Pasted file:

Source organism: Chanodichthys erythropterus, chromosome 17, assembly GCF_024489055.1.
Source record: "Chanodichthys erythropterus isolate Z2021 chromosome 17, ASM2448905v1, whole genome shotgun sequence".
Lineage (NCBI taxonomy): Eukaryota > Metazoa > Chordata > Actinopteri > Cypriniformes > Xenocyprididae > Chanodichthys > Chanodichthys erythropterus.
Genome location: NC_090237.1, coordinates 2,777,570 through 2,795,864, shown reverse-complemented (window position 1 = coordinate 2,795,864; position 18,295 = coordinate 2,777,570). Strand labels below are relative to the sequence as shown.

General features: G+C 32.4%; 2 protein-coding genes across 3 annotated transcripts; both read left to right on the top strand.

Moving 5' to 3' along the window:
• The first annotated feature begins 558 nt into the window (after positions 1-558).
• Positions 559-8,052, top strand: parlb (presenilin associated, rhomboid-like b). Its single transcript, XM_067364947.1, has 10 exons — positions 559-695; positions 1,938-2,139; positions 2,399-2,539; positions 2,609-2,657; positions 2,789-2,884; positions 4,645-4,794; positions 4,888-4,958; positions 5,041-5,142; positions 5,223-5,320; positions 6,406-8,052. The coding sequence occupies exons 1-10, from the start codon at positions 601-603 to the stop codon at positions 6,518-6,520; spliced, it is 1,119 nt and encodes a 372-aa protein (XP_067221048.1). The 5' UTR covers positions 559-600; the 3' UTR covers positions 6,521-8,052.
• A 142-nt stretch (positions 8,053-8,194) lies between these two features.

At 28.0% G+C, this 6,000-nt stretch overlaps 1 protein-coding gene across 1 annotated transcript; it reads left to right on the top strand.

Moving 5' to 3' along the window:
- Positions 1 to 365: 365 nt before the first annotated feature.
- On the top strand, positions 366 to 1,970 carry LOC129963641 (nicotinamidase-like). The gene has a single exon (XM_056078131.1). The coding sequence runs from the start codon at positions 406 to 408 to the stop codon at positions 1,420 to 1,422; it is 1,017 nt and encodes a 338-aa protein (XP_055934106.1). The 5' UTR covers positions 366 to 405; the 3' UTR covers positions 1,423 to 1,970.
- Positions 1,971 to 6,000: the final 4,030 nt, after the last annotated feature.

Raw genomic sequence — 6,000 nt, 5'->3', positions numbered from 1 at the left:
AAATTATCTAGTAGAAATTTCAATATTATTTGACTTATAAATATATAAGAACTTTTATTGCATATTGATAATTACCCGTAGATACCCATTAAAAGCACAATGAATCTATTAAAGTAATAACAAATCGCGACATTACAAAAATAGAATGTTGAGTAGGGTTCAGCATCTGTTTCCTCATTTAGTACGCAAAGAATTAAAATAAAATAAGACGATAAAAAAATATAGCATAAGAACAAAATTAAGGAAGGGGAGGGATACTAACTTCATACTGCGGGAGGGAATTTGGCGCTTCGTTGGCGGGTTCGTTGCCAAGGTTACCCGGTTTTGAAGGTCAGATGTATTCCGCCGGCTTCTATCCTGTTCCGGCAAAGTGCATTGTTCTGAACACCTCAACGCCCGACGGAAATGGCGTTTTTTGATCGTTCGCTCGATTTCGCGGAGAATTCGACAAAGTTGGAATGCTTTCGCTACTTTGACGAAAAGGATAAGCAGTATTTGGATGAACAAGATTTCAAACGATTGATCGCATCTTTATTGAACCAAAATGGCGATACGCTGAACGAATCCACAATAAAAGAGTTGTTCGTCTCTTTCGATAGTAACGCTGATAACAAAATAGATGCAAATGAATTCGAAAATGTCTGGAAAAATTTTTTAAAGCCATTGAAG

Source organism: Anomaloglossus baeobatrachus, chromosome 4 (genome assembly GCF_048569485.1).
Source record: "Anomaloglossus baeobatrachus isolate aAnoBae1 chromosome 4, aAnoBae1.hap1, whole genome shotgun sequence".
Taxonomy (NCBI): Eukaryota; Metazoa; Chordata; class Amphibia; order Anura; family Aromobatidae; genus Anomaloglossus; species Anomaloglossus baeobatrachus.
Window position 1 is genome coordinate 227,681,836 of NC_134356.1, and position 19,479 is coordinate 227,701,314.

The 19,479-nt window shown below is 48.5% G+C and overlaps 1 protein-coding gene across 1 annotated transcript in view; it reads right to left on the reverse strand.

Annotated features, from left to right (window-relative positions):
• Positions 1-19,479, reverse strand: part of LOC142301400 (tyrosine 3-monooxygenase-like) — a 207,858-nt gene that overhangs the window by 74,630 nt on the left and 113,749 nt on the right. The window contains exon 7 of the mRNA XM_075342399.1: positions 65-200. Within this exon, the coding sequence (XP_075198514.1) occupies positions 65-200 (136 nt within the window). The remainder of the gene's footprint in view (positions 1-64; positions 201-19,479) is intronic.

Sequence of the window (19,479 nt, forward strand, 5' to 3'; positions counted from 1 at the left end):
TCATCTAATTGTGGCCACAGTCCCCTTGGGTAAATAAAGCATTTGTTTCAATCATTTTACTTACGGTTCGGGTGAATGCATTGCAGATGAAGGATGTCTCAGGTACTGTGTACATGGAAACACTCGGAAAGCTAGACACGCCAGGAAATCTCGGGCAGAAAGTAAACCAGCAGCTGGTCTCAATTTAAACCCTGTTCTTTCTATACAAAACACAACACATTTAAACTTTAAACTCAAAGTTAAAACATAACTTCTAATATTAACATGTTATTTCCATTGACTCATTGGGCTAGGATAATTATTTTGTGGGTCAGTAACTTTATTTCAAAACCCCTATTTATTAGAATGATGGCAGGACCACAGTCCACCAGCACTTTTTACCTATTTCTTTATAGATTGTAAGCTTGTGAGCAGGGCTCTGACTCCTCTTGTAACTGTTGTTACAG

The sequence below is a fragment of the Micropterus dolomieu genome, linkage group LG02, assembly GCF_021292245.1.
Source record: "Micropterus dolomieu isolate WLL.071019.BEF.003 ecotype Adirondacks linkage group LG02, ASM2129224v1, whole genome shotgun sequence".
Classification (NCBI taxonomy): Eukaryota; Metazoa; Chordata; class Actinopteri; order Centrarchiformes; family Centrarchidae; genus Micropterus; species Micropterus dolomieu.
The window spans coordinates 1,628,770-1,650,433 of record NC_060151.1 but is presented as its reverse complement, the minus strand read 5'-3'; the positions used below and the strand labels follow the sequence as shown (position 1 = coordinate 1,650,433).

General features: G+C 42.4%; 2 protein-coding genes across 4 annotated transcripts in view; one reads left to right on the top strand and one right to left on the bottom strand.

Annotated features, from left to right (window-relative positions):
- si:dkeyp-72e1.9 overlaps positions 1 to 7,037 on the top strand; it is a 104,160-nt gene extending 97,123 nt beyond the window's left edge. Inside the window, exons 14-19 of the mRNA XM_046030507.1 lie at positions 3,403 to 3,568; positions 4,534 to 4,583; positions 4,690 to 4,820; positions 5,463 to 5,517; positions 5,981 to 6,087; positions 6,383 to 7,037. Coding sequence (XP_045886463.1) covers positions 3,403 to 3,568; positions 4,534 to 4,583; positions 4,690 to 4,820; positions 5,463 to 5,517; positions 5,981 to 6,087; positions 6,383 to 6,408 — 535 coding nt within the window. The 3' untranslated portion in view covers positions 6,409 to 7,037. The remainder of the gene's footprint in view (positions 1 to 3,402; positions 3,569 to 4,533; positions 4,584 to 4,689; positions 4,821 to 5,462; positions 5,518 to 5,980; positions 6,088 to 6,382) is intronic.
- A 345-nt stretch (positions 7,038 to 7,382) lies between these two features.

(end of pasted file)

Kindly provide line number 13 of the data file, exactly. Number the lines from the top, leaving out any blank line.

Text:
- On the top strand, positions 366 to 1,970 carry LOC129963641 (nicotinamidase-like). The gene has a single exon (XM_056078131.1). The coding sequence runs from the start codon at positions 406 to 408 to the stop codon at positions 1,420 to 1,422; it is 1,017 nt and encodes a 338-aa protein (XP_055934106.1). The 5' UTR covers positions 366 to 405; the 3' UTR covers positions 1,423 to 1,970.